Bitch it is, this 9 a.m. Marlboro high. She needs to sit down, but the place is jam-packed, and no one is leaving anytime soon. But a miracle, it must be. There is someone waving at her, pointing at the empty seat across from him. Once she plops herself down and takes a hot sip of coffee, she notices that the man is in fact the only other Asian present.
He is reading the paper.
—she recognizes the bold type. Beneath the thick Walgreens reading
lenses, his eyes appear puffy and reddish. Lacking a good night’s sleep, she thinks. They all do, these immigrant men. He wiggles his nose, which is too small for his spacious face, before glancing up at her for a second. She smiles, grateful for the seat. He does not return the smile but continues to stare at her awhile before turning back to his paper. He knows, she thinks. They always do. It’s one of those things, the unspoken recognition among the same kind. She can tell who’s Korean from miles away. Of course, she’s been wrong before, though only a handful of times, mistaking a Japanese person for Korean. She is not sure why, perhaps something in the history, a possible side effect of the sick affinity between the colonizer and the colonized—Japan had once ruled Korea for thirty-six years, her father never forgot to remind her. Or it might simply be the way their facial bones are shaped, Koreans and Japanese more oval while Chinese seem flatter. All she knows is that she can always tell, and he can tell, and they both know that they are the same kind, sitting so close amidst a roomful of the rest of the world.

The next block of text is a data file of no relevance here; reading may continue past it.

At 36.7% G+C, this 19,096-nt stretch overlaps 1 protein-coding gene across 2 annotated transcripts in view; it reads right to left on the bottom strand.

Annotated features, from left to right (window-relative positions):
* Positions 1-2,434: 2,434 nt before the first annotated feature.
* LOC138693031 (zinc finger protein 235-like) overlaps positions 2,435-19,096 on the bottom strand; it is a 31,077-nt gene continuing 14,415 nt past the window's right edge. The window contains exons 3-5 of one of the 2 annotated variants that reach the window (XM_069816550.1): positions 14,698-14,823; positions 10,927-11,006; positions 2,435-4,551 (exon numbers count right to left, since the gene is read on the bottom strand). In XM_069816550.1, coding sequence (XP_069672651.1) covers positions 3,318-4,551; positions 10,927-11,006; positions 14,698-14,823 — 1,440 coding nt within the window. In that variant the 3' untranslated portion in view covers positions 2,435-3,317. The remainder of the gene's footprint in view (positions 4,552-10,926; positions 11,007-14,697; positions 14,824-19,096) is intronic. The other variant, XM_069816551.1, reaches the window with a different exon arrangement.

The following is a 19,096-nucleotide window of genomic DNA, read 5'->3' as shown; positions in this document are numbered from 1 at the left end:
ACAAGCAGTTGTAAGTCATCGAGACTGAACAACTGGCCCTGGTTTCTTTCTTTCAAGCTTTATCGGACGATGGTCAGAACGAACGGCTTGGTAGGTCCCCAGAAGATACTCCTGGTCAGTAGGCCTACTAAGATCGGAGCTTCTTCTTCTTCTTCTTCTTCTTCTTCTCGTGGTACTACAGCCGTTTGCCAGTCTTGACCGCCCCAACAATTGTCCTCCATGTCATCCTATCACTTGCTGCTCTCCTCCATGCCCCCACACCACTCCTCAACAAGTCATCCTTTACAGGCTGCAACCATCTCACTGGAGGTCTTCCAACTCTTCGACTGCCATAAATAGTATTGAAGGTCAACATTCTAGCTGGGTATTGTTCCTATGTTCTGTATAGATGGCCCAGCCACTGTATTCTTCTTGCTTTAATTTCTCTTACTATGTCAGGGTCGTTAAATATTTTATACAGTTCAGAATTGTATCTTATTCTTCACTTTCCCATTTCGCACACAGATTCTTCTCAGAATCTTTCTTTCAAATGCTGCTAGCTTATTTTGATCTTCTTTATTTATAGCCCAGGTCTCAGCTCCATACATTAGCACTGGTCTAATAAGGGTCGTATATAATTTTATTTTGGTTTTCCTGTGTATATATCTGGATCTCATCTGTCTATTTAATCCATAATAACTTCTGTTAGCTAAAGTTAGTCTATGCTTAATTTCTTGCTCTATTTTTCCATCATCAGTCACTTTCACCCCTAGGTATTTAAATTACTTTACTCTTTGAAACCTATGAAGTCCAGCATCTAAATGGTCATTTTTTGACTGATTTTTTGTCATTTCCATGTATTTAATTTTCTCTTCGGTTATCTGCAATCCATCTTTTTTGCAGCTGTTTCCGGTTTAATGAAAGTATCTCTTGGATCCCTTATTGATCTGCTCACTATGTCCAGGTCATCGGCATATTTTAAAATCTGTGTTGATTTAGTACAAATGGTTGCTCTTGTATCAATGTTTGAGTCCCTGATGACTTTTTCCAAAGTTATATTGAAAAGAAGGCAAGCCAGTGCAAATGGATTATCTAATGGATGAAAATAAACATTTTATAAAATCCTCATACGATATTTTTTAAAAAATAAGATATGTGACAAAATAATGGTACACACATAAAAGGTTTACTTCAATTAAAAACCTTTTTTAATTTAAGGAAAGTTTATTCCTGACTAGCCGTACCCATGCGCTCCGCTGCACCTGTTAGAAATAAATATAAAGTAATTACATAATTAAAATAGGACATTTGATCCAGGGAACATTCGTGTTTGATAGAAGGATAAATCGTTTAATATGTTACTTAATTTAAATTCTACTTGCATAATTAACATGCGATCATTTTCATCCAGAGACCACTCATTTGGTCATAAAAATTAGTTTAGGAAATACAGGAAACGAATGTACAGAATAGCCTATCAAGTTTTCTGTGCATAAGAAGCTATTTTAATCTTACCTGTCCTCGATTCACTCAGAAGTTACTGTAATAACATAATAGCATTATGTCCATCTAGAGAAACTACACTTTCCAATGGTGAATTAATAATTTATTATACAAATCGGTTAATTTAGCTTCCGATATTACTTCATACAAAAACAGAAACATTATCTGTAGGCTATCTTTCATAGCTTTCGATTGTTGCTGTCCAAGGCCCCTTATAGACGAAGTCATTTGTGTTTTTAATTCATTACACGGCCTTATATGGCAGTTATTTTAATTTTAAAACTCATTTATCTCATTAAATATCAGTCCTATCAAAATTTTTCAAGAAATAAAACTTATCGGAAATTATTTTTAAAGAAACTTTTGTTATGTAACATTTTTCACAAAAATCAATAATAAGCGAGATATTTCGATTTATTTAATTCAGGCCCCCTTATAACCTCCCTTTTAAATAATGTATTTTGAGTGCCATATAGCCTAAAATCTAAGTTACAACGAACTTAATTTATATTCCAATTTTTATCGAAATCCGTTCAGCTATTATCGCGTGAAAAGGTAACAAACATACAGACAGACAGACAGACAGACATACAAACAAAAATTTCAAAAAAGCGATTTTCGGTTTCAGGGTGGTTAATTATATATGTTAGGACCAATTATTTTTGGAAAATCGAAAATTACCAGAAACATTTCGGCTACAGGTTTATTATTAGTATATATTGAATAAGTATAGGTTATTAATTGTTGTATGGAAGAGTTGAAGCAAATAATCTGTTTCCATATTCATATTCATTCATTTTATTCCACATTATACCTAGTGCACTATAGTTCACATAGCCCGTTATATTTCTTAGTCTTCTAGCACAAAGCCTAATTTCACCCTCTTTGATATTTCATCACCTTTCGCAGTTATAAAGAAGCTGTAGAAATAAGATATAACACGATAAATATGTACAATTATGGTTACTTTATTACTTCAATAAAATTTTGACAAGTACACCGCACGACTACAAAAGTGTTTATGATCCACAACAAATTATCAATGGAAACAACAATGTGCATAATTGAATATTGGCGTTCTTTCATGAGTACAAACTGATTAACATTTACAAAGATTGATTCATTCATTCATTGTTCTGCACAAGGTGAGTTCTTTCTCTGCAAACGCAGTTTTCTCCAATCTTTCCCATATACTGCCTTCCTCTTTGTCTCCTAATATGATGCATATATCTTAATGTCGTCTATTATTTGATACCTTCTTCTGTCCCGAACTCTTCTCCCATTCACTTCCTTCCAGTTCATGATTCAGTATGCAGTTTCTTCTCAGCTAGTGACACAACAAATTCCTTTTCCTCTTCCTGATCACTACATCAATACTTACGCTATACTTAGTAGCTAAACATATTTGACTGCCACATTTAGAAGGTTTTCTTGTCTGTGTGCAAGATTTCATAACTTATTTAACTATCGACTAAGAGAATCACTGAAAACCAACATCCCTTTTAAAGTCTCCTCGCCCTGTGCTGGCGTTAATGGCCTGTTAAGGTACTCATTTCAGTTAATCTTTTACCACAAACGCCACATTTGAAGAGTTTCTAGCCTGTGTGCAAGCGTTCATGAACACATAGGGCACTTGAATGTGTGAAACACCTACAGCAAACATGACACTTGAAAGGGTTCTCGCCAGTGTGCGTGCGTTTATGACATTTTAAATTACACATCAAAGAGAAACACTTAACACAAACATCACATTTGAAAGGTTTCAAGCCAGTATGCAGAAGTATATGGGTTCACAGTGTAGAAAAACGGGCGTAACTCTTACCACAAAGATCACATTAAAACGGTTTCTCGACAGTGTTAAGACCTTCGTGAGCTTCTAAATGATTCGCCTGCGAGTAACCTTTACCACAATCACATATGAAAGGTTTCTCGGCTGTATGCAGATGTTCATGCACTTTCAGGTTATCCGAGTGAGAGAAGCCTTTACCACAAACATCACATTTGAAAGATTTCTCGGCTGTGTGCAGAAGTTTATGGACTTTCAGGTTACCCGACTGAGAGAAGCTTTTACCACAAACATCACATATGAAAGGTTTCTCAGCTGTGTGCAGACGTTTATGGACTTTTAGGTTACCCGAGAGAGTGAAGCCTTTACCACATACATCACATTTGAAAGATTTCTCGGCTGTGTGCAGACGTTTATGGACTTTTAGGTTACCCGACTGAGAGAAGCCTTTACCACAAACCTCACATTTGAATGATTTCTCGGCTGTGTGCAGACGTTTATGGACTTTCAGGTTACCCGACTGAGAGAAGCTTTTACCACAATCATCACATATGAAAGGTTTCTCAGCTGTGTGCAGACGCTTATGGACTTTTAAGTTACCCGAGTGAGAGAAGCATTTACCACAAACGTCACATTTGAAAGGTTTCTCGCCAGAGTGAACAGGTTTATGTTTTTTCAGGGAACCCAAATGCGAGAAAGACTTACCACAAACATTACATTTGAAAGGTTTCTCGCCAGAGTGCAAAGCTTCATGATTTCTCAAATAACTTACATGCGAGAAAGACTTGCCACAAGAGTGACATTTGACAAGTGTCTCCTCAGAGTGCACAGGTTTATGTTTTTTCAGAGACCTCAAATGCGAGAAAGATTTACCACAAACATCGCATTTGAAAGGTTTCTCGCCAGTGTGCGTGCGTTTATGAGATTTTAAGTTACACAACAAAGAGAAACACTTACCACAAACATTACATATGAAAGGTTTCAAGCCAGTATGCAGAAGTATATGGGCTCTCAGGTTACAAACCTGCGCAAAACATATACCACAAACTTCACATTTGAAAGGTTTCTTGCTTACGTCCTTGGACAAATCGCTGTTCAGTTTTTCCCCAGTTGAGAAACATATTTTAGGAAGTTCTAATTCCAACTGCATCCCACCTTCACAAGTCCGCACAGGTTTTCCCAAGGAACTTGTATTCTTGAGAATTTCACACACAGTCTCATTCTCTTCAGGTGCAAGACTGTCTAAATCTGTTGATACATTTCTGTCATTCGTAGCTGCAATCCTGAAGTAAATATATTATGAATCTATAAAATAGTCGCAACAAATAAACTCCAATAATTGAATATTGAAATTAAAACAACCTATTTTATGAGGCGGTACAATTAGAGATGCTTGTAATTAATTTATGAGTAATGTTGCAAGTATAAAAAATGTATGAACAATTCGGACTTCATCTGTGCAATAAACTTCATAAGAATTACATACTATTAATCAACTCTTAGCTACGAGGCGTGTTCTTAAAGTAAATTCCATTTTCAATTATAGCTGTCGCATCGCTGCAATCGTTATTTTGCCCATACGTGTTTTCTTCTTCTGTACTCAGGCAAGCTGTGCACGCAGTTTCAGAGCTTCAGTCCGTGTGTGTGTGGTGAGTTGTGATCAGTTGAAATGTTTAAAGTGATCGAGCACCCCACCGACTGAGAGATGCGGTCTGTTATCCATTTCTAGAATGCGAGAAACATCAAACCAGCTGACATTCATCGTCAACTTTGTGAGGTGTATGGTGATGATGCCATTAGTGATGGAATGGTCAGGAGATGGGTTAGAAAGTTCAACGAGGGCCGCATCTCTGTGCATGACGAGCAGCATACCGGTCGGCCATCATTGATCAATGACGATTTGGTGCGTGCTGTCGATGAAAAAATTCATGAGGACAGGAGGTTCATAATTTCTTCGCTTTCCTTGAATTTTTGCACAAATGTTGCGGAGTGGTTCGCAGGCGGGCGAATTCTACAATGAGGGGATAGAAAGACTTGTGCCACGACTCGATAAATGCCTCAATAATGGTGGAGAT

He is not interested in conversation, and she is glad. He does not harangue her with “Were you born in the States?,” “What do your parents do?,” or “Why is a good Korean girl like you not yet married?”—the prying questions that fellow immigrants often feel entitled to ask. Buried behind his newspaper now, he is no longer visible to her. It’s almost noble of him, she thinks, to offer her a seat and leave her alone.
Nothing comes for free, look closer, you always find a tag,
Damian had whispered into her ear while pulling at the last button on her dress. Then he took five steps backward and stood gazing at her first nakedness as if he were an artist before a muse. His eyes had appeared awfully blue then, bluer than they justifiably were, almost aqua, the ocean color, so different from her own black eyes that she looked away in a sudden wave of embarrassment,
thinking the whole time, “Even this has a price, even his lips on my skin, even his bluest eyes on me.”
Rain this morning is an accomplice. Even at the edge of the city through a cloudy window across which hangs a ninety-nine-cent-breakfast banner. The coffee is cooling. The waiting is not so bad after all. This might be her break. No one will find her here. A perfect hideout.
Then the man across from her shuts his newspaper. He picks up his tray without meeting her eyes. She watches him walk away. It is the shrunken walk of one who had once been a young man but is no longer, who has not spoken his language for longer than he can bear, who no longer believes that he will ever see his homeland. She can feel the weight of each step. She wants to look away. Yet she is relieved when he stops outside and lights a cigarette under the orange awning.
He is not gone. He is not yet gone from her. He stands with his back turned to the window, which she is facing now. The back of his hair is thinning. He is older than his actual age, perhaps. She notes the wrinkled seams of his gabardine pants and the shiny leather of his dress shoes, which are long out of style. He is awkward in his clothes, she thinks. Those are not his everyday shoes. When was the last time he put those shoes on, what was he like then, what was the rest of his life? But this is a terrible habit, to wonder upon a past, to dig into a history of anything, anyone, even a passing stranger at a fast-food joint in a neighborhood that is not hers. A lack of reserve, or boundary. Yet she still cannot look away. She knows men like him. She imagines how he might have fumbled through the back of his closet to pull out those black leather shoes, which might have sat in the dirt of his buried past for as long as a decade, or even longer, depending on when he had moved to this country, and how he might have shined them all morning with a bit of paper